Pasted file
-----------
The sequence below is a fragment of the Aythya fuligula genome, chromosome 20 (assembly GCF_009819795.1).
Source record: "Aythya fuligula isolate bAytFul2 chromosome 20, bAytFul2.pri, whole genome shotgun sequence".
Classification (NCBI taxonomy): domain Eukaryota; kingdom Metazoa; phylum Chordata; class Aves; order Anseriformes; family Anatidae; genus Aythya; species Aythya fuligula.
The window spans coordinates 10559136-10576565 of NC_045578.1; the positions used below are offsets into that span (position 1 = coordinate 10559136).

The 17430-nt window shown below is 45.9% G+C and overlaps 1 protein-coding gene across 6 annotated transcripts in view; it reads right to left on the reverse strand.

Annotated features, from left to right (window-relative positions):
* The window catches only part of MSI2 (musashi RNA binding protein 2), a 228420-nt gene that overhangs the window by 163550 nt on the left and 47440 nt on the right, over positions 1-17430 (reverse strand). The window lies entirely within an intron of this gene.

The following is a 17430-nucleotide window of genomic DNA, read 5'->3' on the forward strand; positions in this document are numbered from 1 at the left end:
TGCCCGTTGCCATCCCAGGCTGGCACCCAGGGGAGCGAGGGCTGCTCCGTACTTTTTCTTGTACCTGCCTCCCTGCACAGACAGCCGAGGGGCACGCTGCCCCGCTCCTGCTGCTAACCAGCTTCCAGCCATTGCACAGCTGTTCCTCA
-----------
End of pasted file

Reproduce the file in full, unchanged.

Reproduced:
The sequence below is a fragment of the Aythya fuligula genome, chromosome 20 (assembly GCF_009819795.1).
Source record: "Aythya fuligula isolate bAytFul2 chromosome 20, bAytFul2.pri, whole genome shotgun sequence".
Classification (NCBI taxonomy): domain Eukaryota; kingdom Metazoa; phylum Chordata; class Aves; order Anseriformes; family Anatidae; genus Aythya; species Aythya fuligula.
The window spans coordinates 10559136-10576565 of NC_045578.1; the positions used below are offsets into that span (position 1 = coordinate 10559136).

The 17430-nt window shown below is 45.9% G+C and overlaps 1 protein-coding gene across 6 annotated transcripts in view; it reads right to left on the reverse strand.

Annotated features, from left to right (window-relative positions):
* The window catches only part of MSI2 (musashi RNA binding protein 2), a 228420-nt gene that overhangs the window by 163550 nt on the left and 47440 nt on the right, over positions 1-17430 (reverse strand). The window lies entirely within an intron of this gene.

The following is a 17430-nucleotide window of genomic DNA, read 5'->3' on the forward strand; positions in this document are numbered from 1 at the left end:
TGCCCGTTGCCATCCCAGGCTGGCACCCAGGGGAGCGAGGGCTGCTCCGTACTTTTTCTTGTACCTGCCTCCCTGCACAGACAGCCGAGGGGCACGCTGCCCCGCTCCTGCTGCTAACCAGCTTCCAGCCATTGCACAGCTGTTCCTCA